Accommodation in Beirut caters to all tastes and budget options. For a long while, a good stay in the city meant choosing one of the many five-star seafront complexes or a hotel in Hamra. Following a recent and welcomed wave of boutique hotels opening their doors, we bring you a handpicked selection of places to stay in Beirut, featuring anything from old-school charm to rooftop pools and plenty of character.
This list gives a fair share of attention to Beirut’s boutique hotels, but if it’s luxury you’re yearning for and don’t want to sacrifice on any of the charm that a beautiful mansion has to offer, Albergo Hotel is the one. Tucked away in a quiet neighborhood and surrounded by Achrafieh’s Christian heritage, this architecturally stunning hotel is a sanctuary of quality service and classic 19th century interiors, topped off with a calm and green rooftop terrace, sending the city’s bustling rhythms to rest far in the distance.
Nestled in a shady side-street of the trendy Mar Mikhael district, not far from Beirut’ historic center, Villa Clara is an authentic Lebanese villa from the 20s which only until recently risked complete abandon. Today, it’s one of the richest boutique hotels in the city, boasting a distinctive and simple blue façade matched by exquisitely decorated interiors, Andrée Putman furniture and all the modern amnesties one could wish for. Housing only seven bedrooms bestows the place with an air of exclusivity, shared by the villa’s own eponymous French restaurant run by Chef Olivier Gougeon.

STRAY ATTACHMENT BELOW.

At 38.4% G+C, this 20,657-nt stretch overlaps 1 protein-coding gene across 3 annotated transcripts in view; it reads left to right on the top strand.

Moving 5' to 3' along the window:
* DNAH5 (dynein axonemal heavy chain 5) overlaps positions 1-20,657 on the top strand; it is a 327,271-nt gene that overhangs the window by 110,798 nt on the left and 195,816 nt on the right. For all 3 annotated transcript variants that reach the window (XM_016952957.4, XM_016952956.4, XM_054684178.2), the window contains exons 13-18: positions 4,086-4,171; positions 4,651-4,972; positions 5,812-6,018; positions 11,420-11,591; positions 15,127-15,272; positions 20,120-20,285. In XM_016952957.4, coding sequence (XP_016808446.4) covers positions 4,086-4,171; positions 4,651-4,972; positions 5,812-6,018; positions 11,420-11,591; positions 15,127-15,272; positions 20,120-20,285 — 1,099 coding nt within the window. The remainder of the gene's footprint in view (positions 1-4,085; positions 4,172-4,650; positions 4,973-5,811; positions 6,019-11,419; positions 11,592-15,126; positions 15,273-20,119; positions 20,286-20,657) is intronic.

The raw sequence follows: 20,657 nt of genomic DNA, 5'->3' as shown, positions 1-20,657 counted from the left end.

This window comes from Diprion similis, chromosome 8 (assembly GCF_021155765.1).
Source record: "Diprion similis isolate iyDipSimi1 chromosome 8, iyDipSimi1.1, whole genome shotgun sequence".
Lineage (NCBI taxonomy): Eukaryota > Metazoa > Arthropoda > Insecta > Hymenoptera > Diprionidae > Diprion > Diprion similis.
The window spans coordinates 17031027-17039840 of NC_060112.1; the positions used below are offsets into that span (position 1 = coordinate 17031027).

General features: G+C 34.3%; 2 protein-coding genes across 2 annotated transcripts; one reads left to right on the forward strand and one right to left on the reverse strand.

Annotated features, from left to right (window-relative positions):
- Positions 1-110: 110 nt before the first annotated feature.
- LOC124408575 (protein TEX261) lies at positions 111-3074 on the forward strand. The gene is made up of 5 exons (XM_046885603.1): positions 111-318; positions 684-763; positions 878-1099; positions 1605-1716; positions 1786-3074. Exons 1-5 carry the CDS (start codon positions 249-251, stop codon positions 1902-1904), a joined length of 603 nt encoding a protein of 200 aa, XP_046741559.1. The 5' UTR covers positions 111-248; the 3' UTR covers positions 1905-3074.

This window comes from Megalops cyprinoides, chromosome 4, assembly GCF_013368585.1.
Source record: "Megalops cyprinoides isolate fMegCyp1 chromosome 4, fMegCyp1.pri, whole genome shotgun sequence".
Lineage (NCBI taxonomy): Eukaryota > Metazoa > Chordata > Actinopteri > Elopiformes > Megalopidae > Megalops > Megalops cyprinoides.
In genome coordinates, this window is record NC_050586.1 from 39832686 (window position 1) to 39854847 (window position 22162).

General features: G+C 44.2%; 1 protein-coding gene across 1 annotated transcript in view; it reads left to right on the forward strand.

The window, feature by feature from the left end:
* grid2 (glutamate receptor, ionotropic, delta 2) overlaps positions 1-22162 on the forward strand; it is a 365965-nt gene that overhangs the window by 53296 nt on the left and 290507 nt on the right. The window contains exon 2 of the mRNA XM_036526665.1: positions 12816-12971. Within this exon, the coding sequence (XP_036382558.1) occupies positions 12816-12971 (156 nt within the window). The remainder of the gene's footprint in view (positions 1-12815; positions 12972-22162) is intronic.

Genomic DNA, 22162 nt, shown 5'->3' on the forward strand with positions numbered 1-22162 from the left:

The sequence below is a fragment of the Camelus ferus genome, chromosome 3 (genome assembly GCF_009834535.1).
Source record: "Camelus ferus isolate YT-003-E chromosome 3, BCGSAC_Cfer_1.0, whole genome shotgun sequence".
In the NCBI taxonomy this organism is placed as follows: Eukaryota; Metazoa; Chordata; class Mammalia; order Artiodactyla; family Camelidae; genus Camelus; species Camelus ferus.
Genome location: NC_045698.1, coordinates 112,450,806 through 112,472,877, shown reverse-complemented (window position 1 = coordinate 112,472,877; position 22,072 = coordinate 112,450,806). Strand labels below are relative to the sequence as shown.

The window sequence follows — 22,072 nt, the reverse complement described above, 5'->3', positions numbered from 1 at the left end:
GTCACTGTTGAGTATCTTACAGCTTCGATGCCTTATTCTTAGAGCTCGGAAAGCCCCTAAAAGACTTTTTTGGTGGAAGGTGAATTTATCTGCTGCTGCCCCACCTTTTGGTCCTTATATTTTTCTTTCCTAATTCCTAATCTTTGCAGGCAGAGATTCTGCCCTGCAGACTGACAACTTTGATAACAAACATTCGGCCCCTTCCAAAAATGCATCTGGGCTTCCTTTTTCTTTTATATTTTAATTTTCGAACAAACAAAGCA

Dar Al Achrafieh combines the architectural joys of a Beirut family home from the 1920s and the impressive aesthetic vision of its host, Jamal. During his time in Paris, Jamal discovered a passion for fabrics and textiles, and a quick glimpse into the house will be proof enough of it. Masterfully decorated with his own oriental draperies, Art Deco furnishings, painted ceilings and pastel coloured walls, this centrally located guest-house offers a warm base from which to explore Gemmayze Street, the Sursock Museum and St. Nicholas Catheral, all of which are in close vicinity.
Address: Charles Debbas Street, Achrafieh, Beirut, Lebanon.
Situated on a street at the edge of bohemian Mar Mikhael, Baffa House is a converted family home, owned to this day by the descendants of the Italian family who built it in the 1940s. Whitewashed walls, adorned with local art and some family photographs, have bestowed upon the place a palpable modern touch which takes nothing away from the place’s authenticity and original Art Deco charm, hard to come by in present day Beirut. With only four guest rooms, gentle hosts and a calm and comforting atmosphere, Baffa makes for a rare intimate stay.
Le Commodore, situated on Baalbek Street in Hamra, is an institution in the city’s hospitality sector as much as it is a historical one. With over 50 years of excellent service behind it, this was the hotel of choice for countless foreign journalists flocking to the city during the country’s long civil conflict. The presumably chaotic atmosphere it was once home to is no more, but its quality remains. Comfortable surroundings and an enviable location – at walking distance from major historical sites and the charming American University of Beirut campus – places Le Commodore a step ahead from others in the same price range.